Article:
My wife and I recently spent a week at her family’s farm. We slept in a barn converted into a cozy living space, had internet that was just a little slower than normal (a good thing, since I did a lot less mindless scrolling and searching), and just had a lot fewer distractions. We even got a quiet, chilly, nighttime walk in and enjoyed the relative silence of the countryside, as well as the absence of light aside from the stars and an occasional light post.
When I came back from the country, I learned that Amazon was in the hot seat for banning some books and a documentary. While I don’t have any particular opinion on Amazon banning content (though as a general rule, I’m not wild on it), something hit me: I don’t think well about my time.
After a relatively leisurely yet productive week, I was far less mentally exhausted than usual. I wasn’t aching for some time alone or feeling the extra weight that often comes with keeping up with the next big “catastrophe” that is dominating the news cycle. In essence, I realized that I have bought into something that I didn’t really mean to … I bought into the notion that now is better than later.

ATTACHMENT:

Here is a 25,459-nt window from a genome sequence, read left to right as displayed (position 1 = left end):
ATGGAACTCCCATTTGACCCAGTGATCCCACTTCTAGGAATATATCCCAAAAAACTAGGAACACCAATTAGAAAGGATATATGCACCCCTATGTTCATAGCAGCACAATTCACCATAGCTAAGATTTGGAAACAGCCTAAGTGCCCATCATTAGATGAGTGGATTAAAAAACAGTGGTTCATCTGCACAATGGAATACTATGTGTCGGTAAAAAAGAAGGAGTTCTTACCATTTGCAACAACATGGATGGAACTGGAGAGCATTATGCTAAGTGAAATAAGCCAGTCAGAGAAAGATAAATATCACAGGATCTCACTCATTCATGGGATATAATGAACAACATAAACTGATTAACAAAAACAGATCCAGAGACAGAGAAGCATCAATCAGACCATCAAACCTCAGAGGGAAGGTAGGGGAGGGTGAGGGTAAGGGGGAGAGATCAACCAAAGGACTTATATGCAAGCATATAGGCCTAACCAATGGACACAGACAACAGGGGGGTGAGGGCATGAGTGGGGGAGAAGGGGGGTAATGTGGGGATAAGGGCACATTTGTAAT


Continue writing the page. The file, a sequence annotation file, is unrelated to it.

Maybe I’m wrong, but it seems to me that one of the biggest reasons for Amazon’s success is related to our desire for speed and convenience. So, when I heard about the content ban they had instituted and the quasi-monopoly status they wield, my thought was that maybe I should just go back to getting books at an actual, physical store. The question I asked myself is whether I’d be willing to trade free two-day shipping, instantaneous online streaming on multiple devices, and my Amazon music playlist for a few banned books. To be less dramatic, I am wondering how I’m supporting Amazon in ways that are detrimental to my own well-being and, in the process, helping them build an empire that can ban certain content.